NAIROBI, Kenya, Jun 23 – A globally acclaimed Investment Economist has expressed optimism at the swift recovery of the Kenyan economy, post this year’s August General Election.
Sanlam Group Investment Economist, Arthur Kamp in an analytical presentation noted that the Kenyan and regional economies are exhibiting resilience ahead of the General Election with clear signs of a swift take off post August.
“Assuming certain conditions, this should hopefully be a good time to make your capital markets and related structured investments as the market is seemingly on an artificial lull, ahead of the general elections” Kamp said at an event organised by Sanlam Kenya and graced by the Nairobi Securities Exchange CEO, Geoffrey Odundo.
According to the Kenya National Bureau of Statistics Economic Survey 2017, Kenya’s Gross Domestic Product (GDP) is estimated to have expanded by 5.8 per cent in 2016 compared to a revised growth of 5.7 per cent in 2015.
On his part, Kamp expressed that the local economy, would grow as good as last year in the coming year based on economic and governance reforms proposed by the respective presidential candidates and a solid foundation already set.
“In my estimation, GDP growth should remain amongst the light of SSA economies in the next three years if ongoing reforms as outlined in the Vision 2030 National development plan are maintained with zero tolerance for corruption and other investment limiting barriers,” Kamp said.
The local economy, Kamp said, will continue to enjoy moderate growth in the medium term if East African economies continue pursuing productivity enhancing measures such as the Standard Gauge railway projects in Kenya, Uganda and Tanzania.
Based on external macro-economic factors, Kamp, outlined the need to exercise caution to avoid raising the national investment ratios to unsustainable levels as such developments lead to “tears”.
He expressed regret that developing countries, will continue to walk a tight rope seeking to reduce their debt burden on one end while experiencing weak growth. Fundamentally, Kamp, stressed the need to progressively reduce the rate of external borrowing for non-productive economic programmes while raising domestic investment ratios.
While articulating his argument for growth, Kamp, said the envisaged growth will need to be anchored on a growth model that is focused on sound economic governance and human capital. The growth model, which does not does not pick up on natural resource endowment he said, helps to enhance investments in the capital markets among other economic prospects.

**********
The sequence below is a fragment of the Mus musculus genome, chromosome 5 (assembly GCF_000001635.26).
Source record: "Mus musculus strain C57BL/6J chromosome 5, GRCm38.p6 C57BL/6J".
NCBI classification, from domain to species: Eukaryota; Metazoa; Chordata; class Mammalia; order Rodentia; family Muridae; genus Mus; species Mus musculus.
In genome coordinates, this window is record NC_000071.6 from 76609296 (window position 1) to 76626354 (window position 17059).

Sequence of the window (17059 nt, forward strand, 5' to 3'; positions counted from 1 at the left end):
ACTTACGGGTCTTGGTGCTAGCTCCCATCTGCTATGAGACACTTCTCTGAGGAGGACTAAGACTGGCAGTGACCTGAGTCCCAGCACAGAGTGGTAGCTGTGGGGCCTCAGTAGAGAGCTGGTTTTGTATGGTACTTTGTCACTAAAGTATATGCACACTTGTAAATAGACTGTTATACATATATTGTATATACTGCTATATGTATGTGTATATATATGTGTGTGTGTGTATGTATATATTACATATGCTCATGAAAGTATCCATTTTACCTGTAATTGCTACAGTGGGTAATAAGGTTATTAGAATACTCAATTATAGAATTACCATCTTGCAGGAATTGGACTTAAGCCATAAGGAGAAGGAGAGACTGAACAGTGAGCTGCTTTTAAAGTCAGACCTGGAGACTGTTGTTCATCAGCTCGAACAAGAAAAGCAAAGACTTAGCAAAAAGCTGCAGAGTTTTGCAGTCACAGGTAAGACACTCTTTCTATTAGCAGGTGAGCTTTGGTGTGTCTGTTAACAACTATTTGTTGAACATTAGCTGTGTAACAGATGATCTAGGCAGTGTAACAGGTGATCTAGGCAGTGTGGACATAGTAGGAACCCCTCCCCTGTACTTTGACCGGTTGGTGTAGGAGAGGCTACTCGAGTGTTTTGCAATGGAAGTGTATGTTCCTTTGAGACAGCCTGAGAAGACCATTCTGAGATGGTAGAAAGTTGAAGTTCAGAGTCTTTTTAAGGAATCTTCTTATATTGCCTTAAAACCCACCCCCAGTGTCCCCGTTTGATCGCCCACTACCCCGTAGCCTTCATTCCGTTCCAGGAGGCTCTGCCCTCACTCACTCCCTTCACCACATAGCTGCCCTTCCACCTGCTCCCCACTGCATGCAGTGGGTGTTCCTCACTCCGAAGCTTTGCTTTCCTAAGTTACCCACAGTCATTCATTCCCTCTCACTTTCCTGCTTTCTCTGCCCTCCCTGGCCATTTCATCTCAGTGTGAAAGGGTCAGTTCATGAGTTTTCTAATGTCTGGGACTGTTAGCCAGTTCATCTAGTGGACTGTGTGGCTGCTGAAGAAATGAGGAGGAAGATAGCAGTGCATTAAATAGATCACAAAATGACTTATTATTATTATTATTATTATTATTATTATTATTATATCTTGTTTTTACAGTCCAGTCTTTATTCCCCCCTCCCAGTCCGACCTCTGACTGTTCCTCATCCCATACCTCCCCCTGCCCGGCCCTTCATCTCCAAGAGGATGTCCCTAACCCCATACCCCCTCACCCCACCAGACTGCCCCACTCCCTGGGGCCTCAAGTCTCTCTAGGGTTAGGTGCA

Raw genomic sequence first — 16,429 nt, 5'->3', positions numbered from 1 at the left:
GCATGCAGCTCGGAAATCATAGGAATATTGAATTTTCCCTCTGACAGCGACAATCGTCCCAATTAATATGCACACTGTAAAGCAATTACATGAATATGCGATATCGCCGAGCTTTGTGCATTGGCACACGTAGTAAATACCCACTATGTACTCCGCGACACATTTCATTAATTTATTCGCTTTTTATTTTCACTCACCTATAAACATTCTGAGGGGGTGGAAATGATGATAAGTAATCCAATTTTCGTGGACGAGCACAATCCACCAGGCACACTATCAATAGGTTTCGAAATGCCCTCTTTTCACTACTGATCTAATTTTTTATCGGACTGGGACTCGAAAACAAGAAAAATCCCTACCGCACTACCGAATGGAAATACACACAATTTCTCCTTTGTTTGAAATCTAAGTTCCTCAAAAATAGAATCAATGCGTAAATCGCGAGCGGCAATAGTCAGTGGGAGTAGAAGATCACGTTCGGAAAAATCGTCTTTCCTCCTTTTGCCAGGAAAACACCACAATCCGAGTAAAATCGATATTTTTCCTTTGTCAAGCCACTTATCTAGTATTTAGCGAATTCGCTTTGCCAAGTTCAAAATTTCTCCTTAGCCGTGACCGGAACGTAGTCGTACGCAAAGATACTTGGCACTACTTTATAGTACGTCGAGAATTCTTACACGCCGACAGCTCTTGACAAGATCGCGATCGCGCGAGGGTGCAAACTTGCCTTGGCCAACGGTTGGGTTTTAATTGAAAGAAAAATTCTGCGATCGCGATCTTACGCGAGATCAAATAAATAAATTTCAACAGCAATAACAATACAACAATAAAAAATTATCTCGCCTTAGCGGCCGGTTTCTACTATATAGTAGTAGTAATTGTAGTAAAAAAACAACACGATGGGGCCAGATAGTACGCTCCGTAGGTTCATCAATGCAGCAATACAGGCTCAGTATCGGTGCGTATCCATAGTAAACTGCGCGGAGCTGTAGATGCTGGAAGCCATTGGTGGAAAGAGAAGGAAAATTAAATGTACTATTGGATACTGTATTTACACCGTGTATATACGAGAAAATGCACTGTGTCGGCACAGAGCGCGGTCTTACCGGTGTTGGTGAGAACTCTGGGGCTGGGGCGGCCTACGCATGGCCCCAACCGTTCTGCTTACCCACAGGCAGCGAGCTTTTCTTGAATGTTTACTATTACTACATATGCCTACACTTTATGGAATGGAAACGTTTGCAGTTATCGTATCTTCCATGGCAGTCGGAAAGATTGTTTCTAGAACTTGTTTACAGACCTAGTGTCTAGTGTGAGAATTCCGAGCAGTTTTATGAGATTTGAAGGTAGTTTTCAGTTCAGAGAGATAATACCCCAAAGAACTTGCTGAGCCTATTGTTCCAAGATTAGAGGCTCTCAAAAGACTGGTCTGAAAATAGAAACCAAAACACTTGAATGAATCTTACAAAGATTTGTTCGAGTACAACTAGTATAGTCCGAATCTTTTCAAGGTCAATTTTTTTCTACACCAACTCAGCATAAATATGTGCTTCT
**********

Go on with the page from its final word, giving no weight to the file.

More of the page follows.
The execution of economic production enhancing strategies ahead and post the general elections, he said, is likely to raise the return on investment for foreign and local investors, in an environment where the capital stock does not appear excessive relative to the size of GDP.
“At Sanlam, we are positive and optimistic that the regional economies will continue to enjoy moderate fixed investment ratios against a backdrop of moderate capital stock levels,” Kamp said, adding that, “the East Africa economies will enjoy significant foreign investment inflows if they continue pursuing productivity enhancing measures.”
The Kenyan market, he added will particularly provide the growth impetus for the regional economy with positive strides already made on the financial inclusion front. Countries that have managed to actively bridge the financial access gap such as Kenya, South Africa and Namibia, he pointed out will continue to enjoy significant economic growth.
In the African continent, Kamp noted that the East Africa region has continued to enjoy a stellar growth track record since the global financial crisis.
While proposing the need to adopt a long-term economic structure to accelerate growth, Kamp, stressed the need for a manufacturing economy as envisaged in Kenya’s Vision 2030 national development plan.
A transition from a primarily agricultural oriented economic production to a manufacturing economy, he said, will provide significant gains.
“Productivity gains as countries shift from primarily agricultural production to manufacturing where productivity gains are higher,” Kamp said. “Such a manufacturing economy also promotes urbanisation, which encourages development of manufacturing and services sectors with ICT imports adding to the overall productivity gains.”